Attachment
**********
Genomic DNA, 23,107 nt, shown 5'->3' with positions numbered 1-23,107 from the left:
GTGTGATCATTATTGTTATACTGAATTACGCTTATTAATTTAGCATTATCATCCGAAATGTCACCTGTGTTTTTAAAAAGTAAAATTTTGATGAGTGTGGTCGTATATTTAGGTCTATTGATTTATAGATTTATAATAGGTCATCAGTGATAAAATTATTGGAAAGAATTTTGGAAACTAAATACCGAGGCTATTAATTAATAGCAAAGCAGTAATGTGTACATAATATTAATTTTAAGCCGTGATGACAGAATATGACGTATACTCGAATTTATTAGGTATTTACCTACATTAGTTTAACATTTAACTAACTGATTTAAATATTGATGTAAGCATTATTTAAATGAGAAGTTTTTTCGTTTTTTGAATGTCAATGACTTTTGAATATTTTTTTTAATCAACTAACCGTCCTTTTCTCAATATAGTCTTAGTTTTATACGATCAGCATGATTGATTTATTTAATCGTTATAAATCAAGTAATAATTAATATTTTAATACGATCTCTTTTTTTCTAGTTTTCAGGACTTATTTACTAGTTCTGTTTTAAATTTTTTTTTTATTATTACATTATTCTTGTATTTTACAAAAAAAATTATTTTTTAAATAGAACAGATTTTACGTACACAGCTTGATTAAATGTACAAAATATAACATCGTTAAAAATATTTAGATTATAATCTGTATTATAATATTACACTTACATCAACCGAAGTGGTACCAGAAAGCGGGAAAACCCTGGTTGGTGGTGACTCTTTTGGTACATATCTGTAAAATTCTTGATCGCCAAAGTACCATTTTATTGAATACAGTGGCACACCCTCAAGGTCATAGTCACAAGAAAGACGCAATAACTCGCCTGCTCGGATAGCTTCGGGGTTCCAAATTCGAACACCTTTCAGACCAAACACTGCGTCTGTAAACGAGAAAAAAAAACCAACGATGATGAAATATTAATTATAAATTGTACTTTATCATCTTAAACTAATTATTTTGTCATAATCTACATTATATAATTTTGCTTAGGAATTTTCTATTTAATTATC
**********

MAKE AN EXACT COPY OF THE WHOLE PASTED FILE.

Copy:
Genomic DNA, 23,107 nt, shown 5'->3' with positions numbered 1-23,107 from the left:
GTGTGATCATTATTGTTATACTGAATTACGCTTATTAATTTAGCATTATCATCCGAAATGTCACCTGTGTTTTTAAAAAGTAAAATTTTGATGAGTGTGGTCGTATATTTAGGTCTATTGATTTATAGATTTATAATAGGTCATCAGTGATAAAATTATTGGAAAGAATTTTGGAAACTAAATACCGAGGCTATTAATTAATAGCAAAGCAGTAATGTGTACATAATATTAATTTTAAGCCGTGATGACAGAATATGACGTATACTCGAATTTATTAGGTATTTACCTACATTAGTTTAACATTTAACTAACTGATTTAAATATTGATGTAAGCATTATTTAAATGAGAAGTTTTTTCGTTTTTTGAATGTCAATGACTTTTGAATATTTTTTTTAATCAACTAACCGTCCTTTTCTCAATATAGTCTTAGTTTTATACGATCAGCATGATTGATTTATTTAATCGTTATAAATCAAGTAATAATTAATATTTTAATACGATCTCTTTTTTTCTAGTTTTCAGGACTTATTTACTAGTTCTGTTTTAAATTTTTTTTTTATTATTACATTATTCTTGTATTTTACAAAAAAAATTATTTTTTAAATAGAACAGATTTTACGTACACAGCTTGATTAAATGTACAAAATATAACATCGTTAAAAATATTTAGATTATAATCTGTATTATAATATTACACTTACATCAACCGAAGTGGTACCAGAAAGCGGGAAAACCCTGGTTGGTGGTGACTCTTTTGGTACATATCTGTAAAATTCTTGATCGCCAAAGTACCATTTTATTGAATACAGTGGCACACCCTCAAGGTCATAGTCACAAGAAAGACGCAATAACTCGCCTGCTCGGATAGCTTCGGGGTTCCAAATTCGAACACCTTTCAGACCAAACACTGCGTCTGTAAACGAGAAAAAAAAACCAACGATGATGAAATATTAATTATAAATTGTACTTTATCATCTTAAACTAATTATTTTGTCATAATCTACATTATATAATTTTGCTTAGGAATTTTCTATTTAATTATC